“The program for eliminating marine debris will play an important material and moral role with the support of the residents of areas surrounding the seafront. It will also shed light on the importance of reducing the use of nonrecyclable plastics, in addition to encouraging the disposing of these substances in a safe and sustainable manner.”
The TRSDC will continue to explore ways for recycled materials to be a source of employment opportunities for the area’s residents, he added. 
TRSDC is an official partner of the United Nations’ initiative to achieve the Sustainable Development Goals (SDGs) and the cleanup program will initially support two SDGs: Life Below Water and Life on Land. It will expand to support other SDGs, including Responsible Consumption and Production, Sustainable Cities and Communities, Decent Work and the Growth of the Economy, Ending Poverty, and Quality Education.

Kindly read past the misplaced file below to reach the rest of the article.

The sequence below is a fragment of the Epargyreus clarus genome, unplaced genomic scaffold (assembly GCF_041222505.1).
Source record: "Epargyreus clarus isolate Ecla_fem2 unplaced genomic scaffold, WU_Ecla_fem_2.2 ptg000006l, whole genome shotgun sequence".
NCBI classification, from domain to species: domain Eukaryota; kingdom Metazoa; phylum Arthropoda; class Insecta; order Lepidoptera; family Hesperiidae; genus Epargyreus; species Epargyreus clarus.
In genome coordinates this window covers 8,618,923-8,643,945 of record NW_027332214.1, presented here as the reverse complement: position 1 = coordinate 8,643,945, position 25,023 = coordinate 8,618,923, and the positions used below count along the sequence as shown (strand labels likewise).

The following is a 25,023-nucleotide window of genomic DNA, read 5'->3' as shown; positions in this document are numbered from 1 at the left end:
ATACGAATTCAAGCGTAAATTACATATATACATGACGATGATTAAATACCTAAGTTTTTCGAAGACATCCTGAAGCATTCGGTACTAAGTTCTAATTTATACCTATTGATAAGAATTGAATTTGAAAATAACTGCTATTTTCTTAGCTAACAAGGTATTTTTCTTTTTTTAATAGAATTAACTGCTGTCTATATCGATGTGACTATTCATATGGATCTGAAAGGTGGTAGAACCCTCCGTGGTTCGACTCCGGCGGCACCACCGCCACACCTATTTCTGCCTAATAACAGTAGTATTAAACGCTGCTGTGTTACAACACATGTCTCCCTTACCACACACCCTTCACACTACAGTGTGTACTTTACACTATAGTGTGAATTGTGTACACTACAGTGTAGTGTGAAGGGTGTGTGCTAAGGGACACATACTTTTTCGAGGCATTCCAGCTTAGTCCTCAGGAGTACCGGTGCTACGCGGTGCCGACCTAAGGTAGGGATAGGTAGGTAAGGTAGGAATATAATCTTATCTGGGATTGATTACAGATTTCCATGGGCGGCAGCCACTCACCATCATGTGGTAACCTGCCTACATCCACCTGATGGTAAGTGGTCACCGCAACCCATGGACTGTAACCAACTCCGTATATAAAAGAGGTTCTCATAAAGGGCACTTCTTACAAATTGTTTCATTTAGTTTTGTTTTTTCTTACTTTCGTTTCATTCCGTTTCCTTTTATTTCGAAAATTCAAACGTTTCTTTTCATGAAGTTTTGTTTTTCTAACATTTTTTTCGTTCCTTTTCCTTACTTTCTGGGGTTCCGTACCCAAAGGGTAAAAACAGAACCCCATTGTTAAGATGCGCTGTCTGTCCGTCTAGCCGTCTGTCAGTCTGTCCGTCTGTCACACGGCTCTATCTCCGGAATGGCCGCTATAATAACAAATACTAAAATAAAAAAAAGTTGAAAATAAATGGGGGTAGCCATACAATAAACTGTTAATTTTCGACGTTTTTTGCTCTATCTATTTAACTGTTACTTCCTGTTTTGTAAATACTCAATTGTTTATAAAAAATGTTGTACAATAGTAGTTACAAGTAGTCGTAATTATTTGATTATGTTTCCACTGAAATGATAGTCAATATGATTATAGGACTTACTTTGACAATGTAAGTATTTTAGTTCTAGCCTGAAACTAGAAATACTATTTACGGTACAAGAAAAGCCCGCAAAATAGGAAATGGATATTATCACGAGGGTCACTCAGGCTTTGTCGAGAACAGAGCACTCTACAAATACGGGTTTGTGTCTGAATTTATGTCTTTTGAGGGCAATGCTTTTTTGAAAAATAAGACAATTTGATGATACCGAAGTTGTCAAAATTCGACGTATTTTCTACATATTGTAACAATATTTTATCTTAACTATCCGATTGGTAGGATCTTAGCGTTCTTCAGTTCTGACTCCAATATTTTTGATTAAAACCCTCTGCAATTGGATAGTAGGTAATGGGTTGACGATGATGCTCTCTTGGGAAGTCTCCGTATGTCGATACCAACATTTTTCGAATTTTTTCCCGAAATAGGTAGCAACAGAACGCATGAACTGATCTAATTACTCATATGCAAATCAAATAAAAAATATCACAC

HIGHLIGHTS

• TRSDC is an official partner of the United Nations’ initiative to achieve the Sustainable Development Goals (SDGs) and the cleanup program will initially support two SDGs: Life Below Water and Life on Land.

• It will expand to support other SDGs, including Responsible Consumption and Production, Sustainable Cities and Communities, Decent Work and the Growth of the Economy, Ending Poverty, and Quality Education.

• Institutions or individuals wishing to take part in the beach cleanup program can find more details here: www.act4sdgs.org/partner/TheRedSeaProject